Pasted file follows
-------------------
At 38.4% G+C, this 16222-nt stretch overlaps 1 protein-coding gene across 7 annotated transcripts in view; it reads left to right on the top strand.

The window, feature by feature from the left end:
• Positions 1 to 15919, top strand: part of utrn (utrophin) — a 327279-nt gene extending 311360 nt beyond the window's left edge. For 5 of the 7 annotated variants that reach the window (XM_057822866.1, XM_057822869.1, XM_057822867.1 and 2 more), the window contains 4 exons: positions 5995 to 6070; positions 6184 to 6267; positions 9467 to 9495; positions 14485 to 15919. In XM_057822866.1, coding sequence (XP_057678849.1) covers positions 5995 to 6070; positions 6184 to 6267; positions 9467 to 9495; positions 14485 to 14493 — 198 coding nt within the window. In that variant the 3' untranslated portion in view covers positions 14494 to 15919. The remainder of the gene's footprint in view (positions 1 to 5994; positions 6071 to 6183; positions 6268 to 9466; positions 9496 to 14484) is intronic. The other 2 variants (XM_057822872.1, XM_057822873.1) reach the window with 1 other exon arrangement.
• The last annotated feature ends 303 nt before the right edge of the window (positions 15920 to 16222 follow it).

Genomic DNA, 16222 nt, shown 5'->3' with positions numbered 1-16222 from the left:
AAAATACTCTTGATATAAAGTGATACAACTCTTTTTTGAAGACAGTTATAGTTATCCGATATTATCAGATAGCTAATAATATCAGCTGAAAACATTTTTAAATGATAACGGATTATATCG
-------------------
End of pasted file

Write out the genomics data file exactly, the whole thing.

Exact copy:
At 38.4% G+C, this 16222-nt stretch overlaps 1 protein-coding gene across 7 annotated transcripts in view; it reads left to right on the top strand.

The window, feature by feature from the left end:
• Positions 1 to 15919, top strand: part of utrn (utrophin) — a 327279-nt gene extending 311360 nt beyond the window's left edge. For 5 of the 7 annotated variants that reach the window (XM_057822866.1, XM_057822869.1, XM_057822867.1 and 2 more), the window contains 4 exons: positions 5995 to 6070; positions 6184 to 6267; positions 9467 to 9495; positions 14485 to 15919. In XM_057822866.1, coding sequence (XP_057678849.1) covers positions 5995 to 6070; positions 6184 to 6267; positions 9467 to 9495; positions 14485 to 14493 — 198 coding nt within the window. In that variant the 3' untranslated portion in view covers positions 14494 to 15919. The remainder of the gene's footprint in view (positions 1 to 5994; positions 6071 to 6183; positions 6268 to 9466; positions 9496 to 14484) is intronic. The other 2 variants (XM_057822872.1, XM_057822873.1) reach the window with 1 other exon arrangement.
• The last annotated feature ends 303 nt before the right edge of the window (positions 15920 to 16222 follow it).

Genomic DNA, 16222 nt, shown 5'->3' with positions numbered 1-16222 from the left:
AAAATACTCTTGATATAAAGTGATACAACTCTTTTTTGAAGACAGTTATAGTTATCCGATATTATCAGATAGCTAATAATATCAGCTGAAAACATTTTTAAATGATAACGGATTATATCG